New Member
Posts: 4
Registered: ‎10-16-2012


I had a car loan with Sovereign Bank for the amount of $25,456 in 2007 which was later transferred to Santander Bank in 2009. My car was total loss in Dec of 2010 in which the cost of the damages was worth more than the how much the car was actually worth at the time worth. As a result, I was left with a balance of $2,947 which I never paid.


it is being reported on my report as Charged off $2,947. Written off $2,491...


I disputed this account a few times with the CRA and it always comes back verified.

So my question to is how should I go about getting this tradeline removed? Should I offer a pay for delete? and since it was written off should I offer the remaining $456 for the delete....  Or should offer to pay a portion in return of getting the charge off an late payments removed.... 

Let me know your thoughts on this



If anyone has their contact info please foward it to me as well...


Mega Contributor
Posts: 17,456
Registered: ‎03-19-2007


I assume that their resolution of the account is accurate, and that the net loss they incurred is the reported amount they removed from their accounting books as a still-receivable asset.  That all appears correct from what was posted.


The amount charged-off is purely their internal bookeeping and tax issue with the IRS.  Charging-off bad debt does not in any way excuse the consumer from that debt.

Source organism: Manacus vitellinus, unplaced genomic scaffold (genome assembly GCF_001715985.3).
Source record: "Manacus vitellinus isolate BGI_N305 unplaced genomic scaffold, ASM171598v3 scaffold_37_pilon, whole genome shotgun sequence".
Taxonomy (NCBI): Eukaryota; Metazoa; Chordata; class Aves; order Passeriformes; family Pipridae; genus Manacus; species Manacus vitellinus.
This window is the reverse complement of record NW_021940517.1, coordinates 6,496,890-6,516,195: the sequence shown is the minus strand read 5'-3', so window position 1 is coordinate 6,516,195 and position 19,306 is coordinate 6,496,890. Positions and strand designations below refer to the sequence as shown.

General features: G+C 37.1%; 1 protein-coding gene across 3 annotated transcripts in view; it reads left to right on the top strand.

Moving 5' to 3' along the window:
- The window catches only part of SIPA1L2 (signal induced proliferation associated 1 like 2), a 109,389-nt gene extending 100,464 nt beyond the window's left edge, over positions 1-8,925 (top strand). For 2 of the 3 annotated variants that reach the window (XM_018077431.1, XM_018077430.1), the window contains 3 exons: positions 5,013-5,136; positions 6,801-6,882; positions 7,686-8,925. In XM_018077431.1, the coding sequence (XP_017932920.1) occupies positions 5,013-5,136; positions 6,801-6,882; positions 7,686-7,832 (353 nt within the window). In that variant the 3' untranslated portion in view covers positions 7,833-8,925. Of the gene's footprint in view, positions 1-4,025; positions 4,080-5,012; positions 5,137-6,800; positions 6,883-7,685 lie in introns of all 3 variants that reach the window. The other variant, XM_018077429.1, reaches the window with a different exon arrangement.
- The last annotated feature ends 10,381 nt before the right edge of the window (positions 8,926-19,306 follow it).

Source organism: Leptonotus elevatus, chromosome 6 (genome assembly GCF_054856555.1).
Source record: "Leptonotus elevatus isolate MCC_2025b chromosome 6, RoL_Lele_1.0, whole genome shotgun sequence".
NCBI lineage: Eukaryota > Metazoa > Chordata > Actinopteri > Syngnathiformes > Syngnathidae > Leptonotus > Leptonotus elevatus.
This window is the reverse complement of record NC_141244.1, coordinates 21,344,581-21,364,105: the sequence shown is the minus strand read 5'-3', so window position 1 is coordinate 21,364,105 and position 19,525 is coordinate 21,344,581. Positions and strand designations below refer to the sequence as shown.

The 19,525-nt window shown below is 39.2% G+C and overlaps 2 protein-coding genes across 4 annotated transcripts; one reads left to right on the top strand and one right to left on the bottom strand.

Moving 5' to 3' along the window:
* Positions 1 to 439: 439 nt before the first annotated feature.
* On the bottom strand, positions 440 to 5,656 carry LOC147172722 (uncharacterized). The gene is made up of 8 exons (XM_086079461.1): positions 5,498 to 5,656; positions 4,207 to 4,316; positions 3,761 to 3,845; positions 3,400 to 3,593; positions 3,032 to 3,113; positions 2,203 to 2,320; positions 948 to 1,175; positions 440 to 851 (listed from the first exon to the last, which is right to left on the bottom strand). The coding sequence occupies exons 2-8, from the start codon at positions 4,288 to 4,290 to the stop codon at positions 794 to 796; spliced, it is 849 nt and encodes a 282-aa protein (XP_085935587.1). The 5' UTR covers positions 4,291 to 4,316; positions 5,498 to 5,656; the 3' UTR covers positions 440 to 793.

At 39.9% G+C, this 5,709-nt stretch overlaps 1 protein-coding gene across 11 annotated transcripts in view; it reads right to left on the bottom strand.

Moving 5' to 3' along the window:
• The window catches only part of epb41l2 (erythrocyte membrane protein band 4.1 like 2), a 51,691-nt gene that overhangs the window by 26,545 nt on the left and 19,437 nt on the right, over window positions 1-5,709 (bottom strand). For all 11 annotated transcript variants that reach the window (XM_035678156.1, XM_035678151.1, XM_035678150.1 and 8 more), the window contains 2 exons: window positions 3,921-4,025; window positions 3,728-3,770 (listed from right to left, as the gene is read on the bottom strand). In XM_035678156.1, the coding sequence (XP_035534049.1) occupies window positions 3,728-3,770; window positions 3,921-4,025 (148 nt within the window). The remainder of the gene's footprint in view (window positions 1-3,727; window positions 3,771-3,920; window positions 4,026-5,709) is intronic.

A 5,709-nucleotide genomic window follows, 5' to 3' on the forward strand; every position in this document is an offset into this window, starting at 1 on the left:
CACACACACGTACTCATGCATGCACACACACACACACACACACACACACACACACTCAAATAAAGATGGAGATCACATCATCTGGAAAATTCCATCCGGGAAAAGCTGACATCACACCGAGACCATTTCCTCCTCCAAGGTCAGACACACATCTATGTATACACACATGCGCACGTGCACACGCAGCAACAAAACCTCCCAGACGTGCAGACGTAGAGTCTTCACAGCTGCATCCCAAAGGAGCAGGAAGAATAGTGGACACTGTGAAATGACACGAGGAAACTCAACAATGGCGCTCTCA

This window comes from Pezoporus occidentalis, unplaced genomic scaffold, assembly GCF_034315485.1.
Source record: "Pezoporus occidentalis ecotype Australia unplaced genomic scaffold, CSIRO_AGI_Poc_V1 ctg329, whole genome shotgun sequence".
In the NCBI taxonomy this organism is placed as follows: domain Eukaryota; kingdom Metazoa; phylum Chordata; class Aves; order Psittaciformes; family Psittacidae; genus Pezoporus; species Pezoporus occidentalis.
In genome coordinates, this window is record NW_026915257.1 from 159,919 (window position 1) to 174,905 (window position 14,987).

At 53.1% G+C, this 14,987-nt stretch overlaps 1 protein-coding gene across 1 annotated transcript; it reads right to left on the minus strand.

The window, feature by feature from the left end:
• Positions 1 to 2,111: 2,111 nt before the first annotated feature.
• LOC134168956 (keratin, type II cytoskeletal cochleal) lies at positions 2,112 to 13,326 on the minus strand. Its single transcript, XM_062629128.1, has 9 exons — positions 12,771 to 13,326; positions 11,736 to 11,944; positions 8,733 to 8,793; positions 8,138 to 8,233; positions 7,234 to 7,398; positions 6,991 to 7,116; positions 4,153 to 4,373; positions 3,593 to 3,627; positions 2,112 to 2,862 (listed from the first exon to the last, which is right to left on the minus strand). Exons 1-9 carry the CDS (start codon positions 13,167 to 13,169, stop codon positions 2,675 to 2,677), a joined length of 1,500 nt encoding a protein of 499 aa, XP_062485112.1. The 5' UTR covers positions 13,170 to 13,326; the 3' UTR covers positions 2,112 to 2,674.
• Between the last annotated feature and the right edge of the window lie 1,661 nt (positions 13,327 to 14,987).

So the remaining balance would still be the total amount of the unpaid, delinquent debt.  I dont see a "remaining" amount of lower debt based on what they chose to declare as a no-longer collectible asset.


In my opinion, you should first contact them and ask as to what they consider the remaining debt balance.  I doubt they will assert only the $456.

Until you know the current, asserted amount of unpaid debt, it is kinda hard to recommend a payment amount to offer in a PFD.

New Member
Posts: 4
Registered: ‎10-16-2012


ok thanks......... will do

myFICO is the consumer division of FICO. Since its introduction 20 years ago, the FICO® Score has become a global standard for measuring credit risk in the banking, mortgage, credit card, auto and retail industries. 90 of the top 100 largest U.S. financial institutions use the FICO Score to make consumer credit decisions.

>> About myFICO
FICO Score - The Score that matters
Click to Verify - This site chose VeriSign SSL for secure e-commerce and confidential communications.
Fair Isaac Corporation is a BBB Accredited Financial Service in San Rafael, CA
FOLLOW US Social Media Facebook Twitter Pinterest Google+